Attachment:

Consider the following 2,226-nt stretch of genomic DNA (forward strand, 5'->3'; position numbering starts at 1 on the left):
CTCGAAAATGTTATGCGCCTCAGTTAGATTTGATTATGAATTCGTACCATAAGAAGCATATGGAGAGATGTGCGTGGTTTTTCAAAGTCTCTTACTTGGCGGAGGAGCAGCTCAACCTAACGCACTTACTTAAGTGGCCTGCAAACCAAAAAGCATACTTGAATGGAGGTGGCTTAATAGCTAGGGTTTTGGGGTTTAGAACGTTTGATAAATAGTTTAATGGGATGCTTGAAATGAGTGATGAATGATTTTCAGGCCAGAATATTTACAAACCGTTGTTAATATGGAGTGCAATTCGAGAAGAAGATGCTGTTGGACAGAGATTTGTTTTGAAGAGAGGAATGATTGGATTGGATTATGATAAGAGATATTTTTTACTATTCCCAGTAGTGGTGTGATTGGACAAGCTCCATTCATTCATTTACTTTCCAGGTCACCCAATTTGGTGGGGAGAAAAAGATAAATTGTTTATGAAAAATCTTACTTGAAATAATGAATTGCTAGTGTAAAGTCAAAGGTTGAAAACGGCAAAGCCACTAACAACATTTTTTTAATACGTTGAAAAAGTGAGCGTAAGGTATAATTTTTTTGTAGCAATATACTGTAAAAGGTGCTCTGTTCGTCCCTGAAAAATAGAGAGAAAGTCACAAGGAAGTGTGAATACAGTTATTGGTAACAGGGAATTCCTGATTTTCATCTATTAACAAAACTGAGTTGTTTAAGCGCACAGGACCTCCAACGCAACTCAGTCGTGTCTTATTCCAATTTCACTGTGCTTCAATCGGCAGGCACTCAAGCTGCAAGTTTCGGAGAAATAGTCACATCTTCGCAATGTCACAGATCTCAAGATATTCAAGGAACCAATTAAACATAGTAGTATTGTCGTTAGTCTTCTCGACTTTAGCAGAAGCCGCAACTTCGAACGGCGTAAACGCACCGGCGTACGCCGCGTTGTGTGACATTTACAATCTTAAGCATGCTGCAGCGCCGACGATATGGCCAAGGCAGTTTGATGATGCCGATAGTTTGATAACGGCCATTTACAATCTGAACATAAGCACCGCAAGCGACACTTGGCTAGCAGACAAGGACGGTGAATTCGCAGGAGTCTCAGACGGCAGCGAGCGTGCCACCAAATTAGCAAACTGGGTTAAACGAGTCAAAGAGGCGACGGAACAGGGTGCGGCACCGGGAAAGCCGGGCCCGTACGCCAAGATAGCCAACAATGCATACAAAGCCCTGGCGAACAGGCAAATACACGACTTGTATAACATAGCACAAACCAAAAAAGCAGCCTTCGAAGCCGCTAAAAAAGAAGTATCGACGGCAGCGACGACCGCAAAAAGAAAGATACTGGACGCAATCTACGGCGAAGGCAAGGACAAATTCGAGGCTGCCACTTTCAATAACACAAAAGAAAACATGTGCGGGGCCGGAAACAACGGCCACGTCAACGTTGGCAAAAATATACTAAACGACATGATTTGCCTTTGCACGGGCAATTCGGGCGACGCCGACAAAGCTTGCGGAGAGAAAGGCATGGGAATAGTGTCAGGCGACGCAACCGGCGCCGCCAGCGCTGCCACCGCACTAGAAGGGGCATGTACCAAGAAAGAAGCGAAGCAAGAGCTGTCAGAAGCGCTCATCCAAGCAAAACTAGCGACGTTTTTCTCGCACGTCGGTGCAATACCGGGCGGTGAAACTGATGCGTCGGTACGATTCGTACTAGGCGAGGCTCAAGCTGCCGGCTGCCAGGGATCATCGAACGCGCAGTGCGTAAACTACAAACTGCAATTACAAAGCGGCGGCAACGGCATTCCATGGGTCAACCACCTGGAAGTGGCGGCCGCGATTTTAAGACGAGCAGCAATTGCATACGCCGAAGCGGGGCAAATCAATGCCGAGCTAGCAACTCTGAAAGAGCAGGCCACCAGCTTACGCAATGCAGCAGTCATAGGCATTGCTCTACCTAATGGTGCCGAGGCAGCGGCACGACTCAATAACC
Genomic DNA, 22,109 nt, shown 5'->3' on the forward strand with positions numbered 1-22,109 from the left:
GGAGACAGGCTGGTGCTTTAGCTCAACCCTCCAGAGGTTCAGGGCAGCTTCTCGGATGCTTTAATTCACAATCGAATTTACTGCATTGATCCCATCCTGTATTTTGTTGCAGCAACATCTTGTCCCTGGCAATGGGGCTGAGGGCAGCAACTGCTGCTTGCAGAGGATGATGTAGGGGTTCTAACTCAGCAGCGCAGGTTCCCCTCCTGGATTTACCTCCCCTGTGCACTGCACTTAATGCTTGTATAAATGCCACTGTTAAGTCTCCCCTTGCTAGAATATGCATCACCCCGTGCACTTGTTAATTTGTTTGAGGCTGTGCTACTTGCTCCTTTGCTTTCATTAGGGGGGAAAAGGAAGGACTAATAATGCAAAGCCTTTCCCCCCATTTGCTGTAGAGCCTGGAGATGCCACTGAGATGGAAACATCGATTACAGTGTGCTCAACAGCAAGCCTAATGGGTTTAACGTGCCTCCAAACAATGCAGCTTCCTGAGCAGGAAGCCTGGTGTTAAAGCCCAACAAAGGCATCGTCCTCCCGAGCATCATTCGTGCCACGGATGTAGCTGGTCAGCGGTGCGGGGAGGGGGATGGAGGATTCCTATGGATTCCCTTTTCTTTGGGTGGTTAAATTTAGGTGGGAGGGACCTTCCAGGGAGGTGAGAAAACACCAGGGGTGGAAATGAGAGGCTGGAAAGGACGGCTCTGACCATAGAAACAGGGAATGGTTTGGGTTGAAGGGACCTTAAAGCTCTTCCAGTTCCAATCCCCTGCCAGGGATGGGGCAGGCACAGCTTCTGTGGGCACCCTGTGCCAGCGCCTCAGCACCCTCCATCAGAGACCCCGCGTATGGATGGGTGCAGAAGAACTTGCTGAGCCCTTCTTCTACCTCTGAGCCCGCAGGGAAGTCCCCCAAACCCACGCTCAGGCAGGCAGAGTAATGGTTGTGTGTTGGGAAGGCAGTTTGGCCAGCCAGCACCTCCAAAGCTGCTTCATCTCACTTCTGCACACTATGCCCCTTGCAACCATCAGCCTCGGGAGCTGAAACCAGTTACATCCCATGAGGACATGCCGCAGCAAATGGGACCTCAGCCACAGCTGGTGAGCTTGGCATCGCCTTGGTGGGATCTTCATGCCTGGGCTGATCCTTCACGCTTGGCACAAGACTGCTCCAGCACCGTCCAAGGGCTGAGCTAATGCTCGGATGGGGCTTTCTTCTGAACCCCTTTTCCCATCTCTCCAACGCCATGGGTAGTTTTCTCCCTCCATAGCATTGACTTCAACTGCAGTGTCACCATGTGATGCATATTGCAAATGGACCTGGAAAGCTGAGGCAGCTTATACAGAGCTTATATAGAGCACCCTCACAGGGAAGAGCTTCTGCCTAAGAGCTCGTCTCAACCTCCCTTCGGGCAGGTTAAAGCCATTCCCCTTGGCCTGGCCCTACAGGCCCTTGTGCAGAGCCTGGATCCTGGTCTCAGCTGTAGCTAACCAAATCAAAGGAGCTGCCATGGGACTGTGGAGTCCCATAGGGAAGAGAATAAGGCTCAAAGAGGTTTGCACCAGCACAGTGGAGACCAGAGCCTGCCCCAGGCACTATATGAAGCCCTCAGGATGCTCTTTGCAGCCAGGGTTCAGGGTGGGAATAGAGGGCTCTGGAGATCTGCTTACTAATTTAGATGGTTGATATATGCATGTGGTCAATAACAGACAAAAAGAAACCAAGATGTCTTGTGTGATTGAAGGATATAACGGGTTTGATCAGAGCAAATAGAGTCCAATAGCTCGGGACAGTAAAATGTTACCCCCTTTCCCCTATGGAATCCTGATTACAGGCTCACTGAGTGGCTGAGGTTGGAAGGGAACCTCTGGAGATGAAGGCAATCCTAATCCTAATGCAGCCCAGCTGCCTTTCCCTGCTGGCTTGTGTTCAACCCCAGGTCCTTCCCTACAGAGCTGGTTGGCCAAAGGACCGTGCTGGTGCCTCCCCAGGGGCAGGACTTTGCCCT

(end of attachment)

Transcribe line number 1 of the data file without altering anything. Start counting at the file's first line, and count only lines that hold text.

Consider the following 2,226-nt stretch of genomic DNA (forward strand, 5'->3'; position numbering starts at 1 on the left):